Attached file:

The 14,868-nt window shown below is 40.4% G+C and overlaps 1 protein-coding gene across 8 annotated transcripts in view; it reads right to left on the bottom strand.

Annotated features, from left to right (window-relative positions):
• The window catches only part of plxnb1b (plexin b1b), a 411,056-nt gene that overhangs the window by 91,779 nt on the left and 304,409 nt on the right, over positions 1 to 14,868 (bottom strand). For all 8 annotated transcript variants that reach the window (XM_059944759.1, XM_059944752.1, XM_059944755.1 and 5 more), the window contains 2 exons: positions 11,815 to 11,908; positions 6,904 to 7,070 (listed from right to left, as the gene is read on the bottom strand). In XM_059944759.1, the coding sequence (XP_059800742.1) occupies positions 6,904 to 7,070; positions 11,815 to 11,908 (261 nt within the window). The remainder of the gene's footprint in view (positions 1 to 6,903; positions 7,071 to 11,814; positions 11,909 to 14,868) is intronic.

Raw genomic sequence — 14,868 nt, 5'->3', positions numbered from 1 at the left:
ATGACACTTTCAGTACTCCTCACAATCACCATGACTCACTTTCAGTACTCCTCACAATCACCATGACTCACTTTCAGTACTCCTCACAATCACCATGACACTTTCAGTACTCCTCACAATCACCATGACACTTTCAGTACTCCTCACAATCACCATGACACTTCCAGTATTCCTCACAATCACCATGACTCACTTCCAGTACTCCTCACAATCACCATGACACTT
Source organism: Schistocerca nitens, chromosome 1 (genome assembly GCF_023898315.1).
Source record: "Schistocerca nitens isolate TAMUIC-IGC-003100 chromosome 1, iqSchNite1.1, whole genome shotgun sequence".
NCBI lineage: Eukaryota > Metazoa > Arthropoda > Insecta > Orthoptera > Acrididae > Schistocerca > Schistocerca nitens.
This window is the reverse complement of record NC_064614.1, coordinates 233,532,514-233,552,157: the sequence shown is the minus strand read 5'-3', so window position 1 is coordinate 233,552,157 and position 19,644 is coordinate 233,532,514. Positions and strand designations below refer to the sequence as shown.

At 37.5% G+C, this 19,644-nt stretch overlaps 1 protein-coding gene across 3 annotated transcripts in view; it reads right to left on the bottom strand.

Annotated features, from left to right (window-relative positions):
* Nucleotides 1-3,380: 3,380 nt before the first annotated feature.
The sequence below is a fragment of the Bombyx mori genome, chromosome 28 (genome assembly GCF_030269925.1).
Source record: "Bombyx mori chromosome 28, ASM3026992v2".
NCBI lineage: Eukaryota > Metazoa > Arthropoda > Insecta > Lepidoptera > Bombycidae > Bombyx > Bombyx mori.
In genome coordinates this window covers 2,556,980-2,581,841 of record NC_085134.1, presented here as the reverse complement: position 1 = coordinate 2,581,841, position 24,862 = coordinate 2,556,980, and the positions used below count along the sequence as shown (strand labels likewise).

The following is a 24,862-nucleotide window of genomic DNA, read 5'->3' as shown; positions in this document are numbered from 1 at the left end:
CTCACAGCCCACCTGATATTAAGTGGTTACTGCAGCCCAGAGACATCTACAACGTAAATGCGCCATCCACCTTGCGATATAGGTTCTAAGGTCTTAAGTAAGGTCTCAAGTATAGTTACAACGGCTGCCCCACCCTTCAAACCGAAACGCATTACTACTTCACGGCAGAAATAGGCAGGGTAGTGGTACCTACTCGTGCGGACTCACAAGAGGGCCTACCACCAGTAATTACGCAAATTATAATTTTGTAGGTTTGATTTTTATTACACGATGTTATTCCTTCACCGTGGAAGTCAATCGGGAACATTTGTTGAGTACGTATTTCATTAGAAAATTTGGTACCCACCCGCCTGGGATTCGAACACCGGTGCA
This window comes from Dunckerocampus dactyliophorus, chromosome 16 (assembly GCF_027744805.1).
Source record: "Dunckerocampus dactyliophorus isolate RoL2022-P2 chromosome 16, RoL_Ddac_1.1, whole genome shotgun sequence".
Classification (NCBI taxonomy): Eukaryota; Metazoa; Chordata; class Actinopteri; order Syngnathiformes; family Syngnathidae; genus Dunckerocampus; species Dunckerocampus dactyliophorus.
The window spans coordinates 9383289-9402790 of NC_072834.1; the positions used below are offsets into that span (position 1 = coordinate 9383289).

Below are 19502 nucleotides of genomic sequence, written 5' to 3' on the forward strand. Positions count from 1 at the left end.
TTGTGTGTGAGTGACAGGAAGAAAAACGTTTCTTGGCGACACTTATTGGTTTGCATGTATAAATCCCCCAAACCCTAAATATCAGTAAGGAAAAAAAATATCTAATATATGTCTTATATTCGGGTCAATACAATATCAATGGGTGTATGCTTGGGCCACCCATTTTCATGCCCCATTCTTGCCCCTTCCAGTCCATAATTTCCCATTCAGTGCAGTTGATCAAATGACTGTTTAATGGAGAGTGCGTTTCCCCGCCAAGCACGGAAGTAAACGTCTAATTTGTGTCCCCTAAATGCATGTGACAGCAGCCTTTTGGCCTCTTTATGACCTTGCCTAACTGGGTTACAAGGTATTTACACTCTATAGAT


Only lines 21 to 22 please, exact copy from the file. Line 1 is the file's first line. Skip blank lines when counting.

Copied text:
Classification (NCBI taxonomy): Eukaryota; Metazoa; Chordata; class Actinopteri; order Syngnathiformes; family Syngnathidae; genus Dunckerocampus; species Dunckerocampus dactyliophorus.
The window spans coordinates 9383289-9402790 of NC_072834.1; the positions used below are offsets into that span (position 1 = coordinate 9383289).